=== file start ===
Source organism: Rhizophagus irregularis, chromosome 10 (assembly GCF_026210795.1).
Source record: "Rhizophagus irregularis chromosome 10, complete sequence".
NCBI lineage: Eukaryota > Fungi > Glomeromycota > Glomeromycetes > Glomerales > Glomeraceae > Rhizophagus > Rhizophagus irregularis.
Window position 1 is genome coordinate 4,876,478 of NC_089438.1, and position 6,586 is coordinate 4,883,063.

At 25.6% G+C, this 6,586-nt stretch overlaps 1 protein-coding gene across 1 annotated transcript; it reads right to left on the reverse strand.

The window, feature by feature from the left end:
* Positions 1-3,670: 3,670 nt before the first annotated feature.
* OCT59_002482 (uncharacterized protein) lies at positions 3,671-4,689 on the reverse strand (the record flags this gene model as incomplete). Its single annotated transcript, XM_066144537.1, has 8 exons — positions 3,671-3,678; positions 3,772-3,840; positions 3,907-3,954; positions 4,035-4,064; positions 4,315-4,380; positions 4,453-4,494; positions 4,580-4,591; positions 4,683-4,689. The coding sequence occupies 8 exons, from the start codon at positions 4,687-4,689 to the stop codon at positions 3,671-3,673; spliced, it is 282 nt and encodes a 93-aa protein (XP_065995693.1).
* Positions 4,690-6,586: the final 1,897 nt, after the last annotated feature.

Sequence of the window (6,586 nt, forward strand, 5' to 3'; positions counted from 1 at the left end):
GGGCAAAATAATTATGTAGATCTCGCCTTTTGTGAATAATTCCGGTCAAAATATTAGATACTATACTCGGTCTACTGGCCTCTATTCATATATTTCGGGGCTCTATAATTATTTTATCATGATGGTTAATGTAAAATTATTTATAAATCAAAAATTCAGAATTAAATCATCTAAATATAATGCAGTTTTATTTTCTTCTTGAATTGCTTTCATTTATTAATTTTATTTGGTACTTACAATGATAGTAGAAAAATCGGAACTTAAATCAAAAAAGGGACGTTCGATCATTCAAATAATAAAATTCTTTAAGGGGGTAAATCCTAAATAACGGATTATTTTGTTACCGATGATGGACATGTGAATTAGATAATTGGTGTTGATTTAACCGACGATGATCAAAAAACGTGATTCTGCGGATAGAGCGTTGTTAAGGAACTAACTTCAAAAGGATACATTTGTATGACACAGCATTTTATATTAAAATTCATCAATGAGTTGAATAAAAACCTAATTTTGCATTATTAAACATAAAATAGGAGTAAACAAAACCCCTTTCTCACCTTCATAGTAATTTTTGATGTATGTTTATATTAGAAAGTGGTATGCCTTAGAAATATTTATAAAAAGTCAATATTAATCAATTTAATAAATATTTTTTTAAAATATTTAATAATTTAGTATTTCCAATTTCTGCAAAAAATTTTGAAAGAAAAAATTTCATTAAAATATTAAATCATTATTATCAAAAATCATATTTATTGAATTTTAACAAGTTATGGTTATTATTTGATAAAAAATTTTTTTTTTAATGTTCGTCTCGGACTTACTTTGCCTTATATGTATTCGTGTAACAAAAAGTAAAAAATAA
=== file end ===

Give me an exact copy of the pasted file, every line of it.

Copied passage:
Source organism: Rhizophagus irregularis, chromosome 10 (assembly GCF_026210795.1).
Source record: "Rhizophagus irregularis chromosome 10, complete sequence".
NCBI lineage: Eukaryota > Fungi > Glomeromycota > Glomeromycetes > Glomerales > Glomeraceae > Rhizophagus > Rhizophagus irregularis.
Window position 1 is genome coordinate 4,876,478 of NC_089438.1, and position 6,586 is coordinate 4,883,063.

At 25.6% G+C, this 6,586-nt stretch overlaps 1 protein-coding gene across 1 annotated transcript; it reads right to left on the reverse strand.

The window, feature by feature from the left end:
* Positions 1-3,670: 3,670 nt before the first annotated feature.
* OCT59_002482 (uncharacterized protein) lies at positions 3,671-4,689 on the reverse strand (the record flags this gene model as incomplete). Its single annotated transcript, XM_066144537.1, has 8 exons — positions 3,671-3,678; positions 3,772-3,840; positions 3,907-3,954; positions 4,035-4,064; positions 4,315-4,380; positions 4,453-4,494; positions 4,580-4,591; positions 4,683-4,689. The coding sequence occupies 8 exons, from the start codon at positions 4,687-4,689 to the stop codon at positions 3,671-3,673; spliced, it is 282 nt and encodes a 93-aa protein (XP_065995693.1).
* Positions 4,690-6,586: the final 1,897 nt, after the last annotated feature.

Sequence of the window (6,586 nt, forward strand, 5' to 3'; positions counted from 1 at the left end):
GGGCAAAATAATTATGTAGATCTCGCCTTTTGTGAATAATTCCGGTCAAAATATTAGATACTATACTCGGTCTACTGGCCTCTATTCATATATTTCGGGGCTCTATAATTATTTTATCATGATGGTTAATGTAAAATTATTTATAAATCAAAAATTCAGAATTAAATCATCTAAATATAATGCAGTTTTATTTTCTTCTTGAATTGCTTTCATTTATTAATTTTATTTGGTACTTACAATGATAGTAGAAAAATCGGAACTTAAATCAAAAAAGGGACGTTCGATCATTCAAATAATAAAATTCTTTAAGGGGGTAAATCCTAAATAACGGATTATTTTGTTACCGATGATGGACATGTGAATTAGATAATTGGTGTTGATTTAACCGACGATGATCAAAAAACGTGATTCTGCGGATAGAGCGTTGTTAAGGAACTAACTTCAAAAGGATACATTTGTATGACACAGCATTTTATATTAAAATTCATCAATGAGTTGAATAAAAACCTAATTTTGCATTATTAAACATAAAATAGGAGTAAACAAAACCCCTTTCTCACCTTCATAGTAATTTTTGATGTATGTTTATATTAGAAAGTGGTATGCCTTAGAAATATTTATAAAAAGTCAATATTAATCAATTTAATAAATATTTTTTTAAAATATTTAATAATTTAGTATTTCCAATTTCTGCAAAAAATTTTGAAAGAAAAAATTTCATTAAAATATTAAATCATTATTATCAAAAATCATATTTATTGAATTTTAACAAGTTATGGTTATTATTTGATAAAAAATTTTTTTTTTAATGTTCGTCTCGGACTTACTTTGCCTTATATGTATTCGTGTAACAAAAAGTAAAAAATAA